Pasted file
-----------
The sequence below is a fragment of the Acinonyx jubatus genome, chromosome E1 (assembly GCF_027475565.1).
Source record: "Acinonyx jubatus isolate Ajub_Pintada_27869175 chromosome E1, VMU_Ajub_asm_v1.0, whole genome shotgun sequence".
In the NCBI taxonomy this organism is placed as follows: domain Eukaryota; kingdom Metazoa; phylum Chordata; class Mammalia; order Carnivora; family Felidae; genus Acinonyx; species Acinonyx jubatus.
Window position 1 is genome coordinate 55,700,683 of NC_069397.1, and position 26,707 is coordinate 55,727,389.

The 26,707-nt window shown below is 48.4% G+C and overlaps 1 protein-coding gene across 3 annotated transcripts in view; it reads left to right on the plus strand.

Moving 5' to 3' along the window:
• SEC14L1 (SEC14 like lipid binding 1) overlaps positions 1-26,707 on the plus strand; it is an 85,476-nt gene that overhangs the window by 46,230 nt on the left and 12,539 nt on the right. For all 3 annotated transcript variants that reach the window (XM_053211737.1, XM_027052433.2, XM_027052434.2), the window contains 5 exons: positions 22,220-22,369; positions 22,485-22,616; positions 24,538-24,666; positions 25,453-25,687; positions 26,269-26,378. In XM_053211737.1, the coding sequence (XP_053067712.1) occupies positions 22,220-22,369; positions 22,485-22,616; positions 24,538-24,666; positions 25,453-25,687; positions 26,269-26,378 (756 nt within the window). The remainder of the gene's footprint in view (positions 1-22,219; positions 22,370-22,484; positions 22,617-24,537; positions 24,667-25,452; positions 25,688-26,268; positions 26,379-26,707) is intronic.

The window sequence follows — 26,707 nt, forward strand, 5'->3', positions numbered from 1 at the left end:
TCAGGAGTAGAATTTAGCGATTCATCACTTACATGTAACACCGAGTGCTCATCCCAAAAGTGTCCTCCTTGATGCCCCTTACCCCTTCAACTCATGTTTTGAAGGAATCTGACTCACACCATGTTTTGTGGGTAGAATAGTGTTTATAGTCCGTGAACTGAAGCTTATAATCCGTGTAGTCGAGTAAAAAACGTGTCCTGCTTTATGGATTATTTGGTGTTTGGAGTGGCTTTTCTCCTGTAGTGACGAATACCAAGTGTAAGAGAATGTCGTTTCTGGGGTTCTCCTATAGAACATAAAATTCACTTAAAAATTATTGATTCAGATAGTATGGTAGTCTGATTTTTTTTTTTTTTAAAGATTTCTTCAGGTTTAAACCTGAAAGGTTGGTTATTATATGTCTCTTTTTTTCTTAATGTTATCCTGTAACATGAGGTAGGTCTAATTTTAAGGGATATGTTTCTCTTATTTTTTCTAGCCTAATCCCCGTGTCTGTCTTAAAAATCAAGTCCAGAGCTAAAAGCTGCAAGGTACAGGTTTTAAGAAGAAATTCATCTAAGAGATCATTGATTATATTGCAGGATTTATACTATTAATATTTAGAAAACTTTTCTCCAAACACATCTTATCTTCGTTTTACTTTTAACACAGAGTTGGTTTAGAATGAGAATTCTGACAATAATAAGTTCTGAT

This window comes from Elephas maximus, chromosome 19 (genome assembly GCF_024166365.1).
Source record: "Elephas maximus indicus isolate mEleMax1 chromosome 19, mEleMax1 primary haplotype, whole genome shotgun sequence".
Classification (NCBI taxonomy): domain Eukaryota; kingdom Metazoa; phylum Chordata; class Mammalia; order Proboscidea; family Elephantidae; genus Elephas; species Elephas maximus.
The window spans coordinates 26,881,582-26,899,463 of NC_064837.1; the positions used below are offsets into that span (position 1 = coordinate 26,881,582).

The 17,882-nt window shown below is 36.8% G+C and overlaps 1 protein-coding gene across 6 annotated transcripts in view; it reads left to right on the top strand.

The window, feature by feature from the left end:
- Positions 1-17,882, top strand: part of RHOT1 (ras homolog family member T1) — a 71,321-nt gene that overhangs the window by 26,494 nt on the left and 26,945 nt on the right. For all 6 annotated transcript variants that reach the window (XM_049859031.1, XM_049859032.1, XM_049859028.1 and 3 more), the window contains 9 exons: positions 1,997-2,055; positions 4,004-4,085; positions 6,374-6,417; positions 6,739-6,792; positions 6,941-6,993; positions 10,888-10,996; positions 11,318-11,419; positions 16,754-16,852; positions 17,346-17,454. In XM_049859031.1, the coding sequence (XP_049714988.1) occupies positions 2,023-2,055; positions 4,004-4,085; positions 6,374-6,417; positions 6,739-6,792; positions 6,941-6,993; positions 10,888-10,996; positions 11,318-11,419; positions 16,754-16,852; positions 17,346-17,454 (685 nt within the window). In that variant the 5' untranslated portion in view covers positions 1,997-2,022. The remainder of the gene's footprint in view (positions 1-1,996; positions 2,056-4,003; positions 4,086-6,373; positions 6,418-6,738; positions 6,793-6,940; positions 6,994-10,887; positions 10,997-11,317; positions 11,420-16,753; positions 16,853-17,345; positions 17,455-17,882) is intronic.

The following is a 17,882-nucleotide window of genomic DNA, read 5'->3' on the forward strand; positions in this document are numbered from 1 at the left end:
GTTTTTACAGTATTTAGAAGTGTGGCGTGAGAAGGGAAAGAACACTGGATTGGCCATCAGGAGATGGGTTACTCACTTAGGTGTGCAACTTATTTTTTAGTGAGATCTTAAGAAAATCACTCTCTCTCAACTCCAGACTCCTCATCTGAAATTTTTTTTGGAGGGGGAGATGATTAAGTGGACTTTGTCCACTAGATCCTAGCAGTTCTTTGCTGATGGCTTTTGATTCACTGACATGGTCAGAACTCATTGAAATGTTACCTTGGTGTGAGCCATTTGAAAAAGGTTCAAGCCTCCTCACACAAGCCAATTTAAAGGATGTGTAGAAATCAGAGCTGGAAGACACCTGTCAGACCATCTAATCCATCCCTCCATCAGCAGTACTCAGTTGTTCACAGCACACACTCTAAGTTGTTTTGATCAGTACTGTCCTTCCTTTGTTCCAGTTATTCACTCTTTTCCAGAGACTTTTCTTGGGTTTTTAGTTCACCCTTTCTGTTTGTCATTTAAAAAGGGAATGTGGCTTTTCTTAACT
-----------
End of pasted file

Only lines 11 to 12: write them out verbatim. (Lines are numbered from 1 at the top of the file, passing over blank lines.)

Source record: "Elephas maximus indicus isolate mEleMax1 chromosome 19, mEleMax1 primary haplotype, whole genome shotgun sequence".
Classification (NCBI taxonomy): domain Eukaryota; kingdom Metazoa; phylum Chordata; class Mammalia; order Proboscidea; family Elephantidae; genus Elephas; species Elephas maximus.